Winter RV Living

Winter RV living is not for everyone as many factors must be taken into consideration. For instance, you may have to winterize your RV, stock up on supplies in case you get snowed in and find an RV park that is open year round. The design of an RV does not encompass the ideal conditions for a permanent home and especially not for a winter dwelling, so the season's elements are definitely cause for concern. However, you can overcome these obstacles with a few simple tricks.

Winter RV Living

Winterizing Your RV

RV's do not have good insulation so one of the first things you should do is seal the windows. Luckily, a few options exist and you can choose the one that best fits your budget and your level of expertise. To seal your windows, you might opt for:

  • Shrink Wrap

  • Plexiglass

  • Wood

  • Foam Board

Another option if you want to be resourceful and save money is to use blankets and duct tape though thermal curtains might also work and do not require much skill to install.

Once you seal your windows, you should look to cover other gaps that might cause a draft such as vents, compartments and the doorframe. To seal these smaller areas and make winter RV living more tolerable, try duct tape, foam spray, vent pillows, fiberglass insulation or weather stripping.


If you RV has a generator, you could run it every now and then to turn on the heat but this is not ideal and most parks, or at least your neighbors, are not going to be happy if your generator is frequently running, creating noise and exhaust fumes. A good alternative is investing in down blankets, dressing in layers and purchasing approved UL heaters. When considering heaters, make sure the electric usage does not overload your circuits or raise your electric bill too high if it is not included in the spot rent.

If you choose to use propane heat or keep your oven on, you should be aware of the downfalls. Aside from the fumes, propane creates condensation, especially now that you sealed all the cracks. When using propane heat, try to keep your shower and range vents on or keep a window near the stove slightly cracked or uncovered on one side. This can help you stay warm while enduring winter RV living without creating moisture problems or breathing in bad fumes.

Water and Sewage

No one can survive winter RV living without water but sewer and hose lines can freeze if not properly prepared for the cold temperatures. Depending on how frequently you are moving and where you stay, you may have to take mild or extreme measures in winterizing your freshwater tank and sewer lines. To protect your freshwater tank from the cold, you might:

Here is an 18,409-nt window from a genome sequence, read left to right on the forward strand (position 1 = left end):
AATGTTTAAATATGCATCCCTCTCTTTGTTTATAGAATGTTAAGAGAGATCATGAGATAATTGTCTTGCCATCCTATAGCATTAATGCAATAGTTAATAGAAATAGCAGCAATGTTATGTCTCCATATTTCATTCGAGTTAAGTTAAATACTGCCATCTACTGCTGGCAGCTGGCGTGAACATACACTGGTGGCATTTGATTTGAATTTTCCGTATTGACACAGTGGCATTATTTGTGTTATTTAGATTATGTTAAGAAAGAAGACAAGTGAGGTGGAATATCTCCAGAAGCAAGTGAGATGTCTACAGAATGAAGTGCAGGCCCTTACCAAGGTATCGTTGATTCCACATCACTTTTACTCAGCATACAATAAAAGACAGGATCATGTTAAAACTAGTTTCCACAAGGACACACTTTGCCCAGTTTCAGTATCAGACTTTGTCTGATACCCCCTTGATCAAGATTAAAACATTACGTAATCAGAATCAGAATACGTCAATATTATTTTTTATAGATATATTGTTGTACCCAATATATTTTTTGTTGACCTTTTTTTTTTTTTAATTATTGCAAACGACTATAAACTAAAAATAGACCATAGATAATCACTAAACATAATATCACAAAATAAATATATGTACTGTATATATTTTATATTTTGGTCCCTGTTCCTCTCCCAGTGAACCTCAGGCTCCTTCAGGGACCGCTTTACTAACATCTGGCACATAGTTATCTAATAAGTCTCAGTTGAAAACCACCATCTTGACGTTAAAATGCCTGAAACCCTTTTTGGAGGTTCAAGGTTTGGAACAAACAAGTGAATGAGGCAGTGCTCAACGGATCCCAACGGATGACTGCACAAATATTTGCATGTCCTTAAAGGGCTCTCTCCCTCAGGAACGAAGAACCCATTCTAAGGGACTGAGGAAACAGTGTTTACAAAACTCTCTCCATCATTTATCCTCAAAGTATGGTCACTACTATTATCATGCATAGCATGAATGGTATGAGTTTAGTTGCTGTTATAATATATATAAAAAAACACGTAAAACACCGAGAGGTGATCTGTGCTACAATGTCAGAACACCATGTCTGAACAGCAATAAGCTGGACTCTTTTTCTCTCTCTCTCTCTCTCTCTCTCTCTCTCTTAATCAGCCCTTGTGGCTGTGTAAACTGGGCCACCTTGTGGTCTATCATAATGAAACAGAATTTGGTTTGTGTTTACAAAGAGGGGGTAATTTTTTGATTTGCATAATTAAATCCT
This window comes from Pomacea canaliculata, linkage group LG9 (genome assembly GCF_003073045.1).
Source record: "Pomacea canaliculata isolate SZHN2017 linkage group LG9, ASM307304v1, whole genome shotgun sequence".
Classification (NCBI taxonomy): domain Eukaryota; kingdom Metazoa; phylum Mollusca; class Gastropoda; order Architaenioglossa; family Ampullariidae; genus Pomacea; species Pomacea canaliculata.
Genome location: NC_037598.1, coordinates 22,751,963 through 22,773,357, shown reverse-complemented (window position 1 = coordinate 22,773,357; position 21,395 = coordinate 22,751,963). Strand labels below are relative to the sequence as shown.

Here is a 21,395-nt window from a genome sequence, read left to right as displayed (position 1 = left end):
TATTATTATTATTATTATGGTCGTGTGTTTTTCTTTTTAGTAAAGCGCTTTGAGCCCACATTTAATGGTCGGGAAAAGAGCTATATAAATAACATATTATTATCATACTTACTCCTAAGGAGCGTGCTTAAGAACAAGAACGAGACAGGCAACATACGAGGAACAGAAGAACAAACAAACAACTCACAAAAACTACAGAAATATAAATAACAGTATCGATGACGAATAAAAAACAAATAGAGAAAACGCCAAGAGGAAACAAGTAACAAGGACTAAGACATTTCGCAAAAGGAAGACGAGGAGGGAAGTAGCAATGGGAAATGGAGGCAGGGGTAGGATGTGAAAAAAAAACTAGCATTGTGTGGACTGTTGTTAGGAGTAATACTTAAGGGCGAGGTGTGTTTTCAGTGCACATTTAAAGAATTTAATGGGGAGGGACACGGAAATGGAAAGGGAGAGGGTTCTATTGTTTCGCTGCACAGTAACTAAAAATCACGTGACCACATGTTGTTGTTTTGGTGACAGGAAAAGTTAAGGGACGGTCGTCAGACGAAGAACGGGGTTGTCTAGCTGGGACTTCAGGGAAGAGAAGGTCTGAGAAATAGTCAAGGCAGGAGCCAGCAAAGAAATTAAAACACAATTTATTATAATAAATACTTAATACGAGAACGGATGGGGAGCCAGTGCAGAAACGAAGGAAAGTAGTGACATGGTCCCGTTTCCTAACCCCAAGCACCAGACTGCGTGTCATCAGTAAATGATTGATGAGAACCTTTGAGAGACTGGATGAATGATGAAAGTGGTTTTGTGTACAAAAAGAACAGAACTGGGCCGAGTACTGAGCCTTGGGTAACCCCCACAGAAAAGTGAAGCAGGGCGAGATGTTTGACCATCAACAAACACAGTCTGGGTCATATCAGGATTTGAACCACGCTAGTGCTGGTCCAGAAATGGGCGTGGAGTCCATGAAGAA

• Use heat tape.

  • Fill and empty the tank each day, detaching the hose.

  • Foam insulation.

  • Let the faucet drip overnight so it is always flowing.

  • Fiberglass batting.

Make sure to wrap the hose, the connecting points and the faucet or you could end up with a problem despite trying to prevent one.

When preparing your sewer lines, make sure they slope downward so they drain or replace the hoses with PVC because it is a more weather resistant material. Keeping the valves closed also helps during cold temperatures as does RV antifreeze and insulation.

For either tank, you can keep them empty and sealed if the RV park has a restroom and shower for campers. As for drinking and dishes, bottled water works well or if the park has a laundry room with a tub sink you could use it to do dishes or simply opt for paper plates. Additionally, a small light bulb near the tanks can offer heat safely and help avoid a big problem.

Some of the solutions to winter RV living may seem silly or inconvenient but it is amazing how creative some people get when they have limited resources, such as time, money and the ability to do small handyman tasks. All of these techniques work and can help you enjoy your RV in the winter; it's just a matter of finding what works for you and suits your needs.

If you happen to be somewhere warm for the winter, still pay attention to your water and sewer lines if the temperature drops at night but discard the rest and enjoy cocktails in the sun!